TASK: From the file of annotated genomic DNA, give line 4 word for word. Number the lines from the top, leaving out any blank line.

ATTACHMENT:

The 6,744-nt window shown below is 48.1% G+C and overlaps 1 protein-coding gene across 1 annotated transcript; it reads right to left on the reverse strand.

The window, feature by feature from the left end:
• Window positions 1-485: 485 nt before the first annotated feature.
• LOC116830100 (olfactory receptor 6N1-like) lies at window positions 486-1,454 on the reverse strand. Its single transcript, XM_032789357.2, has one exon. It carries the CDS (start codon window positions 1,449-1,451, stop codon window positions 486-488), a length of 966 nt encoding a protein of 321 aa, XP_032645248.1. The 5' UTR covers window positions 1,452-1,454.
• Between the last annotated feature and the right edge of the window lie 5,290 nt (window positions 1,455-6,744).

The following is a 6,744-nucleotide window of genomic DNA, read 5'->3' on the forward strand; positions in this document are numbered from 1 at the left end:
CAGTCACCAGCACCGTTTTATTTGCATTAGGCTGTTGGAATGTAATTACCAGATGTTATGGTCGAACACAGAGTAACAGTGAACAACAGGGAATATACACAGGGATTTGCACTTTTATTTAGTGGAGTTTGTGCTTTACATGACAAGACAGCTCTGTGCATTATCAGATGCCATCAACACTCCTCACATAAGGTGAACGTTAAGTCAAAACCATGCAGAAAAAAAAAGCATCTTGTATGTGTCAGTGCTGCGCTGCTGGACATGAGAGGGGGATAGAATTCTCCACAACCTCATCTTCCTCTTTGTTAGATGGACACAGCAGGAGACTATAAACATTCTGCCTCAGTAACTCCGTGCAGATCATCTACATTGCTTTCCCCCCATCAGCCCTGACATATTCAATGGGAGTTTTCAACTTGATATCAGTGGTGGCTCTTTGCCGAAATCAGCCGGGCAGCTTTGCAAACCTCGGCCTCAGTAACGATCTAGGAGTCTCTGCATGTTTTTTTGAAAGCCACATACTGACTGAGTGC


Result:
• LOC116830100 (olfactory receptor 6N1-like) lies at window positions 486-1,454 on the reverse strand. Its single transcript, XM_032789357.2, has one exon. It carries the CDS (start codon window positions 1,449-1,451, stop codon window positions 486-488), a length of 966 nt encoding a protein of 321 aa, XP_032645248.1. The 5' UTR covers window positions 1,452-1,454.